The origins of Giulianova date back to the third century BC when the Romans created a new maritime colony called Castrum Novum which became an important road junction and commercial port.
In the Middle Ages the city was renamed Castel S. Flaviano, in honor of the Holy Patriarch of Constantinople, whose remains according to a legend miraculously reached the Julian coasts. The medieval city passed to the Acquaviva family who made it their main residence until its destruction around 1460 during the battle of Tordino fought between the troops of Federico da Montefeltro and Alessandro Sforza against those of Jacopo Piccinino and Bosio Santofiore. About ten years later Duke Giuliantonio Acquaviva, instead of rebuilding Castel S. Flaviano on its ruins, founded a new city which he named Giulia on the adjacent hill. Giulianova due to the peculiarity of the design with which it was built remained unchanged until the seventies – eighties of the nineteenth century when a demographic and economic increase led its inhabitants to overflow outside the walls and to expand on the coast thanks to the presence of the railway which came into operation in 1863.
Giulianova: excerpt from “Le cento città d’Italia” (The hundred cities of Italy)
The Duke of Atri and Teramo, Count of Conversano and of S. Flaviano after having bought back S. Flaviano abandoned it, because little by little on the place, one day healthy, swamps had formed, from which pestiferous miasmas exhaled, cause of fevers and deadly diseases: the works of rehabilitation, due to the great scarcity of the times, were neglected; citizens who are dead, missing or fleeing; the battle fought there on July 27, 1460 and the sack given to you by Matteo de Capua thereafter had reduced S. Flaviano to a heap of ruins.
To restore the city, devastated by the fury of men and elements, he preferred to build a new one in a higher place and not far from the old one, which Giulio wanted to call Giulianova from his name. And so, on a delightful hill overlooking the Adriatic, in a very fertile land, productive of all the good things of God, under a laughing and serene sky near the sea, with a vast horizon, which serves as a border by the blue waves of the Adriatic and the superb chain of the Apennines, with the towering Gran Sasso, irrigated by two rivers, Tordino and Salino, this city arose. It has the shape of a quadrilateral, surrounded by very strong scarp walls with slits and scallops, and leaning against a slope, which is gently degrading; it was defended by seven heavily armed towers, which remained standing until 1860, and one of which can be seen every day, almost intact, with the original coat of arms of the Acquaviva family carved on stone; with three doors that gave it entrance, with a castle or stronghold of strong construction; adorned with a large square, the base of which was made up of solid bricks arranged in a courtyard, a square that had on one side a sumptuous palace, the Count’s residence, and in front of it the magnificent temple dedicated to S. Flaviano.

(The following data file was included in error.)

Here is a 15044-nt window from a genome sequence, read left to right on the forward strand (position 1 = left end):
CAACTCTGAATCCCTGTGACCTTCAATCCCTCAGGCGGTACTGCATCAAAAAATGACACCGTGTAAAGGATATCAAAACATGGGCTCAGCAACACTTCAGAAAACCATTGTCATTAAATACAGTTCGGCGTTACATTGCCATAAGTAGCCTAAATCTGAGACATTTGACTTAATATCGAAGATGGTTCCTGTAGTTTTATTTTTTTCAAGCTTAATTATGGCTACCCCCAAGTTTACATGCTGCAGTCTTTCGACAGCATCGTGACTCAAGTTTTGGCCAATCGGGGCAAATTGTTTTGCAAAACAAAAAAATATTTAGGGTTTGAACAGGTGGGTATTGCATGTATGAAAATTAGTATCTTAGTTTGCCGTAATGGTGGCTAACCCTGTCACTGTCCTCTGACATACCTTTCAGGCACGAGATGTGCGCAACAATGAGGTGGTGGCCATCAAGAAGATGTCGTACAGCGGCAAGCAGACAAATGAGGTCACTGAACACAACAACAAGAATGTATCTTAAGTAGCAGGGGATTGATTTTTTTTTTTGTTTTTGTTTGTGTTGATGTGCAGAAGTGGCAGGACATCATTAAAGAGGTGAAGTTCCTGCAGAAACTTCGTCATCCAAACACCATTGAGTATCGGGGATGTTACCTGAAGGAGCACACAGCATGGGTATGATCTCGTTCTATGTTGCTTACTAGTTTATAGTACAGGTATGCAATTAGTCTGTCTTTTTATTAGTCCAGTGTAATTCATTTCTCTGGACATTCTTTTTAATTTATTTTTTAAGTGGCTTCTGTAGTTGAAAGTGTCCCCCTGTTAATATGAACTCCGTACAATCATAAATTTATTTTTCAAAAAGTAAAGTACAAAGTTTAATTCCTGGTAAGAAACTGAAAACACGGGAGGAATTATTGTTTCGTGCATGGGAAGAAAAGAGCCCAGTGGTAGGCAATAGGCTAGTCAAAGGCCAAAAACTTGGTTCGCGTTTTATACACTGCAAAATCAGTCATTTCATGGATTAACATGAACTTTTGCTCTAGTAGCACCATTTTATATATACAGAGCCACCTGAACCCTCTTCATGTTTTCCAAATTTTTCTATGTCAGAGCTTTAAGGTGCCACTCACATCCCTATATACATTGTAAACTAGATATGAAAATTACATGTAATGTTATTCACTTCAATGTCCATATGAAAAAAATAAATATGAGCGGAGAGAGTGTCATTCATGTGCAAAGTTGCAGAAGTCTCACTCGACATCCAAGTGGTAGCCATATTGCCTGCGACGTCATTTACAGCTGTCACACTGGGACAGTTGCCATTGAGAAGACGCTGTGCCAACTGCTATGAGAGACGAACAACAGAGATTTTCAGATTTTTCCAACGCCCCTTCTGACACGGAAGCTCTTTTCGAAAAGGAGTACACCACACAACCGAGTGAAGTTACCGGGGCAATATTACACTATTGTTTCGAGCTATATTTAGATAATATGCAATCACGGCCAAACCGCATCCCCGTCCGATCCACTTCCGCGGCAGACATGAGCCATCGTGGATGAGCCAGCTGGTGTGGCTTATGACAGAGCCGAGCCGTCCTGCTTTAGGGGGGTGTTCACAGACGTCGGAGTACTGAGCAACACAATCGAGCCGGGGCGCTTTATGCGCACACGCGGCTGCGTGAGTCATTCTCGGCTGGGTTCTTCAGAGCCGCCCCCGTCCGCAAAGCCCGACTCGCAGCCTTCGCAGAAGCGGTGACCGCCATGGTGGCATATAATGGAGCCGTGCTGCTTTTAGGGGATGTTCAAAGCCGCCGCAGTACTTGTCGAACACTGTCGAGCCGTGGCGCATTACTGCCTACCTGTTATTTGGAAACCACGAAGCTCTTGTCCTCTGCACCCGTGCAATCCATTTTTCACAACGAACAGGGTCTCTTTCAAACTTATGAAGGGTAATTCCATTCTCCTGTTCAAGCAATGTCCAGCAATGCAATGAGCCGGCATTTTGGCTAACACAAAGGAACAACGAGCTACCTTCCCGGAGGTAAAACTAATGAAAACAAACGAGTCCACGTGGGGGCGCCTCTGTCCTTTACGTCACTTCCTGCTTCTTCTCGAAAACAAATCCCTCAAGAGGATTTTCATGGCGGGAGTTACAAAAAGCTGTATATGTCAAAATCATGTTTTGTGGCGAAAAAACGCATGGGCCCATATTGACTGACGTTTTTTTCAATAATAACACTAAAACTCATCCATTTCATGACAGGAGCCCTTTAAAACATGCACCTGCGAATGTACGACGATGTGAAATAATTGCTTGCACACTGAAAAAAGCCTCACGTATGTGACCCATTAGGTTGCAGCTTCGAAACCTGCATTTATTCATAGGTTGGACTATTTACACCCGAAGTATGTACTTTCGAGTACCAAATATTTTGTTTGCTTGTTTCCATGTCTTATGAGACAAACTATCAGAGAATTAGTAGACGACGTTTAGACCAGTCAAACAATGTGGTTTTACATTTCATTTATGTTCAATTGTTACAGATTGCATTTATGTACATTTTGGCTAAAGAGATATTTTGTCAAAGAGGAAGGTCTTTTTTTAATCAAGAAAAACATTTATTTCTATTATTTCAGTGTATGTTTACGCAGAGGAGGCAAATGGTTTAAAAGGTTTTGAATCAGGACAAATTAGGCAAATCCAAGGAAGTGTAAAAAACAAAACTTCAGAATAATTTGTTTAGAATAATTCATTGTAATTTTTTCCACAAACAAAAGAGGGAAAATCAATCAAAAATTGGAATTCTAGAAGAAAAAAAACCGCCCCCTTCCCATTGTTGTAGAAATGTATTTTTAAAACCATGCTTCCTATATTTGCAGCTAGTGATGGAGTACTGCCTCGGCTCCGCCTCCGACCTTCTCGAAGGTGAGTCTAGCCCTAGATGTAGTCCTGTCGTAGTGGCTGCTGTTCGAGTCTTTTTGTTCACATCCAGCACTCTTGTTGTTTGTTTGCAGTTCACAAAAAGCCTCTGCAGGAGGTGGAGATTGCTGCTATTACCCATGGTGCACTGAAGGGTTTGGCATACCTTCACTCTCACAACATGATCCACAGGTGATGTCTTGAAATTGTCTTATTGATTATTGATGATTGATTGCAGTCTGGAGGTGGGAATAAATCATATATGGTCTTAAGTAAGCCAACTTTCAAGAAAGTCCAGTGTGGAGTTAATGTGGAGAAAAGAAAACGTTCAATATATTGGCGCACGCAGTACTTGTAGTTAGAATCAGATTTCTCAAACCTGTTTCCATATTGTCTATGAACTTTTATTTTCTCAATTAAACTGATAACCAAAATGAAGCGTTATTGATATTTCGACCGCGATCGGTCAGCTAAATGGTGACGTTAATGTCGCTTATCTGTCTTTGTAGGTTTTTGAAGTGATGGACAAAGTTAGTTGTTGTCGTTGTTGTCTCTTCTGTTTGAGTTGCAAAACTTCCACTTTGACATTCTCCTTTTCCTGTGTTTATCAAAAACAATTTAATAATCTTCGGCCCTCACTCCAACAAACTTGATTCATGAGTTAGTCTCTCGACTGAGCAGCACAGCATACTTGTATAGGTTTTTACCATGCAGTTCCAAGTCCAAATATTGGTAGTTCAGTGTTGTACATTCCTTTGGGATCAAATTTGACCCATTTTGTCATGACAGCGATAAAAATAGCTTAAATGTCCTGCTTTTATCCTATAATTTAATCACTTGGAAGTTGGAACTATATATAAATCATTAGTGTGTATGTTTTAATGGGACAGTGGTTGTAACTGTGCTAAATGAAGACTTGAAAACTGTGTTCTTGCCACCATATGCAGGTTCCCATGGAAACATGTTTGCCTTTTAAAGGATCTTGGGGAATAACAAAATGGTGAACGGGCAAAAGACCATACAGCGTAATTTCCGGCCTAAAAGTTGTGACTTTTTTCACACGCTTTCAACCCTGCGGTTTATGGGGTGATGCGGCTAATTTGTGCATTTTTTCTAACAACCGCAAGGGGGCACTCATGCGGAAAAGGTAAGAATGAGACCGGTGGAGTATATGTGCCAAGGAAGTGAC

From its founder, Giulianova was always in possession of the Acquaviva Duchi di Atri, who held it with the title of Counts and preferred it. The last Count of S. Flaviano and Duke of Atri was Luigi, general of the National Guard and senator of the Kingdom. But having none of his four children: Giulio, Francesco, Girolamo, Alberto, had male offspring, and since instead Francesco, who took the noblewoman Donna Maria Zunica de ‘duchi della Castellina as his wife, had from this only one daughter, Donna Giulia, married to D. Giustiniano Tomacelli Filomarino Prince of Boiano, has received all the titles that once belonged to the illustrious Acquaviva d’Aragona family. Meanwhile, the inhabitants of S. Flaviano, who had abandoned their destroyed homeland, transferring their penates to the new city, took for their emblem the effigy of Giulantonio on horseback, while the company of Castrum Divi Flaviani was formed by a castle with a tower at the corner, and around the motto: S.CV.PA.ET.DO.H.IS :, that is: Sit cum Patre et Dominio Honor Jesu Cristo.
King Ferdinand, at the intercession of the founder, “applying the privilege of the title of Count of S. Flaviano to the land of Giulia”, granted many franchises and exemptions with letters, chapters and diplomas. A plaque, one day superimposed on the ancient marine door, preserved by the well-deserving citizen Gaetano De Bartolomei, has the following lines engraved, composed by the famous Monsignor Giov. Ant. Campano, bishop of Teramo, who recall the foundation of Giulia:
Advena quis quis ad haec surgentia moenia pergis
Mutatas cognosce their sic nomine sedes,
Turbina bellorum et Coelo graveore relictas.
Arva vides, profugis quondam viduata colonis,
Frugibus indigenas istis explere beatos.
The original coat of arms of the Acquaviva, which was seen carved above these verses, was represented by a rampant lion with half a winged dragon, and on both sides, festoons of fruit and flowers. Subsequently, and after the aforementioned diploma, from the year 1479, that of the Royal House of Aragon was quartered to the original coat of arms.